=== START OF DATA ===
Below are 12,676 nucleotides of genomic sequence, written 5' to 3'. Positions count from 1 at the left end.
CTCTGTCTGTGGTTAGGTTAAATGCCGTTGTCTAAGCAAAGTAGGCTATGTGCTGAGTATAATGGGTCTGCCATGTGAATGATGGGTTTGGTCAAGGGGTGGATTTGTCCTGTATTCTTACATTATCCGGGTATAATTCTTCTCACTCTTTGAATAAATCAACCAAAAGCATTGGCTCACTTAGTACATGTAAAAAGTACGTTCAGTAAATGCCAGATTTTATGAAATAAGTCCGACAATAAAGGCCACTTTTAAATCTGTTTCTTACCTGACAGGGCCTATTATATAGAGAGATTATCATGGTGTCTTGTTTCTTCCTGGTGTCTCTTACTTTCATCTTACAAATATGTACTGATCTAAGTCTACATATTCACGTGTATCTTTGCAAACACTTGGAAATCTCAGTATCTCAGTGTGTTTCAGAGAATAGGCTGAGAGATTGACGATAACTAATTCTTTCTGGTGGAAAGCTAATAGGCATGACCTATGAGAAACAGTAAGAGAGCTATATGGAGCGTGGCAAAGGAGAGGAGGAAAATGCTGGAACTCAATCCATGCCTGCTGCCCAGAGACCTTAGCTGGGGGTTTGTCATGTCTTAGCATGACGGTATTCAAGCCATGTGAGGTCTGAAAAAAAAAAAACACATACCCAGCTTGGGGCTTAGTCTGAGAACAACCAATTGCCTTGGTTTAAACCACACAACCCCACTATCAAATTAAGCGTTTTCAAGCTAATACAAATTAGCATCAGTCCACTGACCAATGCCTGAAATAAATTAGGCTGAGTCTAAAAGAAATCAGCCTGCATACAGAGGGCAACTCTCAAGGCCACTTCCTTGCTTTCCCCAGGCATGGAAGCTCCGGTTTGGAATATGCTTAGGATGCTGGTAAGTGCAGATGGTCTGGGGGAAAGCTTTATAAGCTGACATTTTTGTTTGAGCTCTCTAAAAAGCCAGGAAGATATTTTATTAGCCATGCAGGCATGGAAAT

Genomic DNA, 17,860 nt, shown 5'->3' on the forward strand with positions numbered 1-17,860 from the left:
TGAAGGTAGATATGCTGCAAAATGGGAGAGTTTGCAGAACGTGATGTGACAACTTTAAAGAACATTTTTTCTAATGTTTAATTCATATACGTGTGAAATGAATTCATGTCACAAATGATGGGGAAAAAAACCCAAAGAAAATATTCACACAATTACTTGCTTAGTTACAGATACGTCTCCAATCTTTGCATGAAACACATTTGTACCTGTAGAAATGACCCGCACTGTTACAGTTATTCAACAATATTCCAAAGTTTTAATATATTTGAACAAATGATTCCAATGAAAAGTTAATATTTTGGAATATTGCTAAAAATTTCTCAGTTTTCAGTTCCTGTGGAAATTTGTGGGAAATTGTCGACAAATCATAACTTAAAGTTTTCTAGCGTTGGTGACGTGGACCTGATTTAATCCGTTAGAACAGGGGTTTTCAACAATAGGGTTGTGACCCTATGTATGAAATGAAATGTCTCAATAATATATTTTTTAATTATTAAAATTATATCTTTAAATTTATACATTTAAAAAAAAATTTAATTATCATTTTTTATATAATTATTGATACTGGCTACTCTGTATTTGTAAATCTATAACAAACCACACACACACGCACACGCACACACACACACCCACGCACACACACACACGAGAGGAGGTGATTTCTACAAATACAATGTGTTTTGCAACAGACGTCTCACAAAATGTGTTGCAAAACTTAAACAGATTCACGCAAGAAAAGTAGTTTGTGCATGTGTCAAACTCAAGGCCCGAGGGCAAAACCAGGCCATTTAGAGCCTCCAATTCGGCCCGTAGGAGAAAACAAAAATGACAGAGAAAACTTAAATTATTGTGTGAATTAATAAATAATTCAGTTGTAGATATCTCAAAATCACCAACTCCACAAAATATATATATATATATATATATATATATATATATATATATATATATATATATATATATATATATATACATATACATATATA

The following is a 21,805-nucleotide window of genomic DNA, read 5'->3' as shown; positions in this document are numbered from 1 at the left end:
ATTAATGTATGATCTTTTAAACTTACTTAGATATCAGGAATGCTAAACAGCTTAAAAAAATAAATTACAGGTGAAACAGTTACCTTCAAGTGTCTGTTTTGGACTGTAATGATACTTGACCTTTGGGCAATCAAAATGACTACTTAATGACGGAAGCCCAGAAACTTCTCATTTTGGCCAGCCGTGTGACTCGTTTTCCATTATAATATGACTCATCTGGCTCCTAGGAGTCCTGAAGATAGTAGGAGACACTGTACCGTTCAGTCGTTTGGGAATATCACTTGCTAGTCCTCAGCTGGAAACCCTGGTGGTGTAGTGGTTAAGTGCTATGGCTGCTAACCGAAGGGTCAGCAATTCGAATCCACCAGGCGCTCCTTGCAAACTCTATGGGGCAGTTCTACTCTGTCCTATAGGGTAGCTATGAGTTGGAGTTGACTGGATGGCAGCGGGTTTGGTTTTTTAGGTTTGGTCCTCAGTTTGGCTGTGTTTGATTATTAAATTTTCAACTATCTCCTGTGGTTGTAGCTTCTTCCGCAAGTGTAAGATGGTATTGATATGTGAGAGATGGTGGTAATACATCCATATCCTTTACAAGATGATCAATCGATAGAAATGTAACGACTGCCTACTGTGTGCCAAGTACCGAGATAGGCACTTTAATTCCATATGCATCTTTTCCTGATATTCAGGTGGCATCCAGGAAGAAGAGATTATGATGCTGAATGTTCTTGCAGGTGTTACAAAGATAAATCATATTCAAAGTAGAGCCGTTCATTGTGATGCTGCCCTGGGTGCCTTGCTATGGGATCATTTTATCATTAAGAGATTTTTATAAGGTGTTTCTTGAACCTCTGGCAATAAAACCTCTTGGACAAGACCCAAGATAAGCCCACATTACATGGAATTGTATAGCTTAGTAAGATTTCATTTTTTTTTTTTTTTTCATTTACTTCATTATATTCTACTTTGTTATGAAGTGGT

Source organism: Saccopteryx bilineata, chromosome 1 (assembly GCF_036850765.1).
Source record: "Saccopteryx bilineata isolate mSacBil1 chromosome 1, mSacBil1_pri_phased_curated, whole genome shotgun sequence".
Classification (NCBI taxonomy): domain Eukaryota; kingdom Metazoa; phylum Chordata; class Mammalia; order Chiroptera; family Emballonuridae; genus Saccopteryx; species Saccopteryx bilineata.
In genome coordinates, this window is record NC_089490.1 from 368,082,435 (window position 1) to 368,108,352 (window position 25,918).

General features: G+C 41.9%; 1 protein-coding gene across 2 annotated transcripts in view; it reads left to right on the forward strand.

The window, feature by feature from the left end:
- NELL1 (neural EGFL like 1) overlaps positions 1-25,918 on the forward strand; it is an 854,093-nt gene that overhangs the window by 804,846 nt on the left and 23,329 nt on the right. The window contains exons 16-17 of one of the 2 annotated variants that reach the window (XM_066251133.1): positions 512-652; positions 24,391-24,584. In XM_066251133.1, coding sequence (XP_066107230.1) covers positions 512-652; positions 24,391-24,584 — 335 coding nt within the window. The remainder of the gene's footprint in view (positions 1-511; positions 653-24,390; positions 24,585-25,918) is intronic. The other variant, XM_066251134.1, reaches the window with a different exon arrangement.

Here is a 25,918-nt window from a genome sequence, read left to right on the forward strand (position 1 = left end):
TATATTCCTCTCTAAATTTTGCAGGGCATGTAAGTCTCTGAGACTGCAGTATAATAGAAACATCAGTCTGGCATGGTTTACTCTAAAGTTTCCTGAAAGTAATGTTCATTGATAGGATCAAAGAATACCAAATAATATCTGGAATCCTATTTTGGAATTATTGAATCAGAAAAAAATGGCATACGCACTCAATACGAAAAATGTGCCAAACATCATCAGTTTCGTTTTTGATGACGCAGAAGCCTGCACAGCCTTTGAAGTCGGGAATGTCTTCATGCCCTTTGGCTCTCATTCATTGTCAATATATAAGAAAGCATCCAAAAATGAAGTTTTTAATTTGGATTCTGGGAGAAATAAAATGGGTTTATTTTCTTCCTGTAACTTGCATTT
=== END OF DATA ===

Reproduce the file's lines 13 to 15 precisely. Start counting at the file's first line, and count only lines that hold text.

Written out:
- NELL1 (neural EGFL like 1) overlaps positions 1-25,918 on the forward strand; it is an 854,093-nt gene that overhangs the window by 804,846 nt on the left and 23,329 nt on the right. The window contains exons 16-17 of one of the 2 annotated variants that reach the window (XM_066251133.1): positions 512-652; positions 24,391-24,584. In XM_066251133.1, coding sequence (XP_066107230.1) covers positions 512-652; positions 24,391-24,584 — 335 coding nt within the window. The remainder of the gene's footprint in view (positions 1-511; positions 653-24,390; positions 24,585-25,918) is intronic. The other variant, XM_066251134.1, reaches the window with a different exon arrangement.

Here is a 25,918-nt window from a genome sequence, read left to right on the forward strand (position 1 = left end):
TATATTCCTCTCTAAATTTTGCAGGGCATGTAAGTCTCTGAGACTGCAGTATAATAGAAACATCAGTCTGGCATGGTTTACTCTAAAGTTTCCTGAAAGTAATGTTCATTGATAGGATCAAAGAATACCAAATAATATCTGGAATCCTATTTTGGAATTATTGAATCAGAAAAAAATGGCATACGCACTCAATACGAAAAATGTGCCAAACATCATCAGTTTCGTTTTTGATGACGCAGAAGCCTGCACAGCCTTTGAAGTCGGGAATGTCTTCATGCCCTTTGGCTCTCATTCATTGTCAATATATAAGAAAGCATCCAAAAATGAAGTTTTTAATTTGGATTCTGGGAGAAATAAAATGGGTTTATTTTCTTCCTGTAACTTGCATTT